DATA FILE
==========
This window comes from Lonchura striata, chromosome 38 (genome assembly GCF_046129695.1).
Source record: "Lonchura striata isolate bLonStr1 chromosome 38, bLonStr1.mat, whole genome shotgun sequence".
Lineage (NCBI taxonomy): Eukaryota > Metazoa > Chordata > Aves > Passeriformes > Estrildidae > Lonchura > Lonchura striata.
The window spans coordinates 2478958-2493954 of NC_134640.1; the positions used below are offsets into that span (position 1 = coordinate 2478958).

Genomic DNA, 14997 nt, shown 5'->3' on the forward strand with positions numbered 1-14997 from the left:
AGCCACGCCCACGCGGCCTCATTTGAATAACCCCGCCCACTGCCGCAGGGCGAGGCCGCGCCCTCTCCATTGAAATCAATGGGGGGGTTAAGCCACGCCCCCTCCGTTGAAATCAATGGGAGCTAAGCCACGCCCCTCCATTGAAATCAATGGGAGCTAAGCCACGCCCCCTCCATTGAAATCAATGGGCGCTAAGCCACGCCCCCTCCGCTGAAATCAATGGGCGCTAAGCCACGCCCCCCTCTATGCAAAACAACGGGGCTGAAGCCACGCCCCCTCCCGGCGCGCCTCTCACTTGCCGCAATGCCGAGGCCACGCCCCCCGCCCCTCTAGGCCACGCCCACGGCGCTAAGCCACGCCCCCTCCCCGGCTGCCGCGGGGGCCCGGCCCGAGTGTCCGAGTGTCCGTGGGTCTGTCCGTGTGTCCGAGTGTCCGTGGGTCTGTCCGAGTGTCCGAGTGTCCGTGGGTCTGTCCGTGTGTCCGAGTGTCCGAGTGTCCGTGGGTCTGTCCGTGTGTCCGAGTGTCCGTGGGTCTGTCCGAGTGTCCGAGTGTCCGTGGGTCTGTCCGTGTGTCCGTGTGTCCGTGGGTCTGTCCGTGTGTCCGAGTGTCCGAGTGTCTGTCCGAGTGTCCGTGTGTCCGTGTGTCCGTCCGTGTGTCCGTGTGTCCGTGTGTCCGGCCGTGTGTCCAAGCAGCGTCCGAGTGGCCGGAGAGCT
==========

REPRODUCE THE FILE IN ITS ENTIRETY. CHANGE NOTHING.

This window comes from Lonchura striata, chromosome 38 (genome assembly GCF_046129695.1).
Source record: "Lonchura striata isolate bLonStr1 chromosome 38, bLonStr1.mat, whole genome shotgun sequence".
Lineage (NCBI taxonomy): Eukaryota > Metazoa > Chordata > Aves > Passeriformes > Estrildidae > Lonchura > Lonchura striata.
The window spans coordinates 2478958-2493954 of NC_134640.1; the positions used below are offsets into that span (position 1 = coordinate 2478958).

Genomic DNA, 14997 nt, shown 5'->3' on the forward strand with positions numbered 1-14997 from the left:
AGCCACGCCCACGCGGCCTCATTTGAATAACCCCGCCCACTGCCGCAGGGCGAGGCCGCGCCCTCTCCATTGAAATCAATGGGGGGGTTAAGCCACGCCCCCTCCGTTGAAATCAATGGGAGCTAAGCCACGCCCCTCCATTGAAATCAATGGGAGCTAAGCCACGCCCCCTCCATTGAAATCAATGGGCGCTAAGCCACGCCCCCTCCGCTGAAATCAATGGGCGCTAAGCCACGCCCCCCTCTATGCAAAACAACGGGGCTGAAGCCACGCCCCCTCCCGGCGCGCCTCTCACTTGCCGCAATGCCGAGGCCACGCCCCCCGCCCCTCTAGGCCACGCCCACGGCGCTAAGCCACGCCCCCTCCCCGGCTGCCGCGGGGGCCCGGCCCGAGTGTCCGAGTGTCCGTGGGTCTGTCCGTGTGTCCGAGTGTCCGTGGGTCTGTCCGAGTGTCCGAGTGTCCGTGGGTCTGTCCGTGTGTCCGAGTGTCCGAGTGTCCGTGGGTCTGTCCGTGTGTCCGAGTGTCCGTGGGTCTGTCCGAGTGTCCGAGTGTCCGTGGGTCTGTCCGTGTGTCCGTGTGTCCGTGGGTCTGTCCGTGTGTCCGAGTGTCCGAGTGTCTGTCCGAGTGTCCGTGTGTCCGTGTGTCCGTCCGTGTGTCCGTGTGTCCGTGTGTCCGGCCGTGTGTCCAAGCAGCGTCCGAGTGGCCGGAGAGCT